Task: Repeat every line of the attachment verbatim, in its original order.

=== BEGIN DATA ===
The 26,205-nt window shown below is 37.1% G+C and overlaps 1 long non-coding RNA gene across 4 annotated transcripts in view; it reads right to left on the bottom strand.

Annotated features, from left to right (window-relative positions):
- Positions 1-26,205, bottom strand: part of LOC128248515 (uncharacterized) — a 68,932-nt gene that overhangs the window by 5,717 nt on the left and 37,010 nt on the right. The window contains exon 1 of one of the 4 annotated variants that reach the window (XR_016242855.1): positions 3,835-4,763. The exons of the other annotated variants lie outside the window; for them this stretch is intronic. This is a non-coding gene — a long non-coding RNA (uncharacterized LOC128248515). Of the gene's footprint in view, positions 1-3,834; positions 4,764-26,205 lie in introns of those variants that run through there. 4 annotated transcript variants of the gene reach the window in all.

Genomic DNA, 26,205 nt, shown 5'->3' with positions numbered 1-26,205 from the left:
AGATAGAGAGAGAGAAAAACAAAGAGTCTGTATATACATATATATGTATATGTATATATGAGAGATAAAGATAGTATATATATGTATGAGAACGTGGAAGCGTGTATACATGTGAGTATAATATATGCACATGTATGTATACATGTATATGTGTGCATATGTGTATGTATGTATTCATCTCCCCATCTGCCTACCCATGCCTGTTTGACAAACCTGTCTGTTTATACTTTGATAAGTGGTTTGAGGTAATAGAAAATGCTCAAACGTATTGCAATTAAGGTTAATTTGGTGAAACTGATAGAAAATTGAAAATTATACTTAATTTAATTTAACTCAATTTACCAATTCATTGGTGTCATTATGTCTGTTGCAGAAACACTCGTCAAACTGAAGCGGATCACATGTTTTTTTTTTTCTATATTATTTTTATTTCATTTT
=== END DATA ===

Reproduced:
The 26,205-nt window shown below is 37.1% G+C and overlaps 1 long non-coding RNA gene across 4 annotated transcripts in view; it reads right to left on the bottom strand.

Annotated features, from left to right (window-relative positions):
- Positions 1-26,205, bottom strand: part of LOC128248515 (uncharacterized) — a 68,932-nt gene that overhangs the window by 5,717 nt on the left and 37,010 nt on the right. The window contains exon 1 of one of the 4 annotated variants that reach the window (XR_016242855.1): positions 3,835-4,763. The exons of the other annotated variants lie outside the window; for them this stretch is intronic. This is a non-coding gene — a long non-coding RNA (uncharacterized LOC128248515). Of the gene's footprint in view, positions 1-3,834; positions 4,764-26,205 lie in introns of those variants that run through there. 4 annotated transcript variants of the gene reach the window in all.

Genomic DNA, 26,205 nt, shown 5'->3' with positions numbered 1-26,205 from the left:
AGATAGAGAGAGAGAAAAACAAAGAGTCTGTATATACATATATATGTATATGTATATATGAGAGATAAAGATAGTATATATATGTATGAGAACGTGGAAGCGTGTATACATGTGAGTATAATATATGCACATGTATGTATACATGTATATGTGTGCATATGTGTATGTATGTATTCATCTCCCCATCTGCCTACCCATGCCTGTTTGACAAACCTGTCTGTTTATACTTTGATAAGTGGTTTGAGGTAATAGAAAATGCTCAAACGTATTGCAATTAAGGTTAATTTGGTGAAACTGATAGAAAATTGAAAATTATACTTAATTTAATTTAACTCAATTTACCAATTCATTGGTGTCATTATGTCTGTTGCAGAAACACTCGTCAAACTGAAGCGGATCACATGTTTTTTTTTTTCTATATTATTTTTATTTCATTTT